On Syria, U.S. violates international norms in the name of upholding them
With all the twists and turns that the U.S. push for military action against Syria has taken over the past couple weeks, it’s easy to forget that the threats of missile strikes that have dominated the international discussion this month have all constituted significant breaches of international law, especially the following provision of the United Nations Charter:
All Members shall refrain in their international relations from the threat or use of force against the territorial integrity or political independence of any state, or in any other manner inconsistent with the Purposes of the United Nations.
U.S. President Barack Obama has skirted this issue by appealing to the international community’s sense of moral outrage over the chemical weapons attack allegedly carried out by the Syrian regime last month. Underlying the debate is the argument that the U.S. and broader international community must maintain “credibility” in order to uphold “international norms,” especially the ban on chemical weapons (even though Syria has denied using the weapons and furthermore has not acceded to the Chemical Weapons Convention which prohibits their use).
The legal justification for such an attack would presumably be the relatively new international concept of “responsibility to protect,” which does not carry the weight of law but does provide a framework for using tools that already exist, including mediation, economic sanctions, and the UN Charter’s chapter VII powers, which detail criteria the UN Security Council can invoke to authorize military action.
The bottom line though is that the threat or the use of force without Security Council authorization is strictly prohibited under international law, so every time that President Obama or Secretary of State John Kerry have issued threats over the past two weeks, they have been violating the UN Charter. The irony of course is that in violating this international law they have been claiming the moral high ground, insisting that military action is necessary in order to defend international norms.
Nowhere in any international law however does it state that the U.S. is designated as the world’s policeman tasked with enforcing international norms. Indeed, as this blog has documented for two and a half years, there are few countries in the world that violate international norms as routinely and comprehensively as the United States.
On issues ranging from fair elections and corruption to the rights of women and children to police brutality and prison conditions to arms control and military interventions, it is difficult to find a single country with as troubling a track record as the U.S. While other nations might have more problems adhering to certain aspects of international norms — such as North Korea’s slave labor camps or Syria’s attacks on civilians — one would be hard-pressed to find another country in the world that flouts international obligations as routinely and comprehensively as the United States.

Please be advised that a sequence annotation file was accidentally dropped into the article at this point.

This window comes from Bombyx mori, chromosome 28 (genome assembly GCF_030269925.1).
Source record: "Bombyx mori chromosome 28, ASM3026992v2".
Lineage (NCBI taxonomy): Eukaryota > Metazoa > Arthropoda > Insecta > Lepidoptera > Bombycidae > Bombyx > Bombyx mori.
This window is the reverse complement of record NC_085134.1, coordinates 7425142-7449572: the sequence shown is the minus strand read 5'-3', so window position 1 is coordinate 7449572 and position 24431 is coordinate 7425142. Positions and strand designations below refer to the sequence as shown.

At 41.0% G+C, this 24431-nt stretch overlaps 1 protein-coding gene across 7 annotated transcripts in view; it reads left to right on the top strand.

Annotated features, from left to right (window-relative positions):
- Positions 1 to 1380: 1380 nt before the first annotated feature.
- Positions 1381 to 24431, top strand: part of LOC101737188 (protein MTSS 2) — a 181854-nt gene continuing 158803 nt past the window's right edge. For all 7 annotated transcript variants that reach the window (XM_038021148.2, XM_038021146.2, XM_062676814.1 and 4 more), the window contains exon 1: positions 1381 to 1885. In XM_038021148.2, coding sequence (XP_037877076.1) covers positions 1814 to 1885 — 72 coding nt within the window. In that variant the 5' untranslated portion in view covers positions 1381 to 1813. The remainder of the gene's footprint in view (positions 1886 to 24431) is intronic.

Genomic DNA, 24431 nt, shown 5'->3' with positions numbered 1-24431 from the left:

What other nation on earth for example has recently traveled half-way across the planet to invade another country based on utter fabrications, as the U.S. did a decade ago in Iraq? What other country sends unmanned aerial drones across the borders of sovereign nations against their stated wishes and kills countless innocent civilians? No one.
One of the many ironies regarding the U.S. push to war with Syria is that the entire pretext for the war has been based on the allegation (so far unproven) that Syria violated the Chemical Weapons Convention, despite the fact that Syria has never signed or ratified this treaty. The U.S. has repeatedly claimed however that because the vast majority of the world’s countries have agreed to the ban on chemical weapons, it has essentially become a binding international norm.
If the same principle were applied to the United States, the international community (or a self-appointed global policeman such as China) would be within its rights to shoot cruise missiles into American cities every time the U.S. allegedly violates a treaty it has not subscribed to, such as the Cluster Munitions Convention or the Convention to Eliminate All Forms of Discrimination Against Women or the Convention on the Rights of the Child.
All of these treaties have been agreed to by the vast majority of the world’s nations, making them customary international law by the standards the U.S. has been applying to its case for war against Syria. The Convention on the Rights of the Child, for example, has been ratified by every country on earth except for the United States and Somalia.
Even when it comes to the Chemical Weapons Convention, which the Obama administration has been citing when arguing for missile strikes against Syria, the U.S. itself is in violation of its core provisions.
The CWC prohibits “the Development, Production, Stockpiling and Use of Chemical Weapons,” yet the United States maintains stockpiles of several thousand tons of these banned weapons (despite having subscribed to the treaty in 1997).
Although it looks for now that the U.S. drive to war against Syria has been halted thanks to the diplomacy of Russia, the hypocrisy and double standards that formed the basis of that drive to war remain at the core of U.S. foreign policy.
If we are ever to have the sort of international system that can appropriately respond to crimes against humanity such as chemical weapons attacks against civilians, significant reform is needed of the UN system as well as general respect being shown for international norms by the world’s powers – especially the United States as the self-appointed global policeman.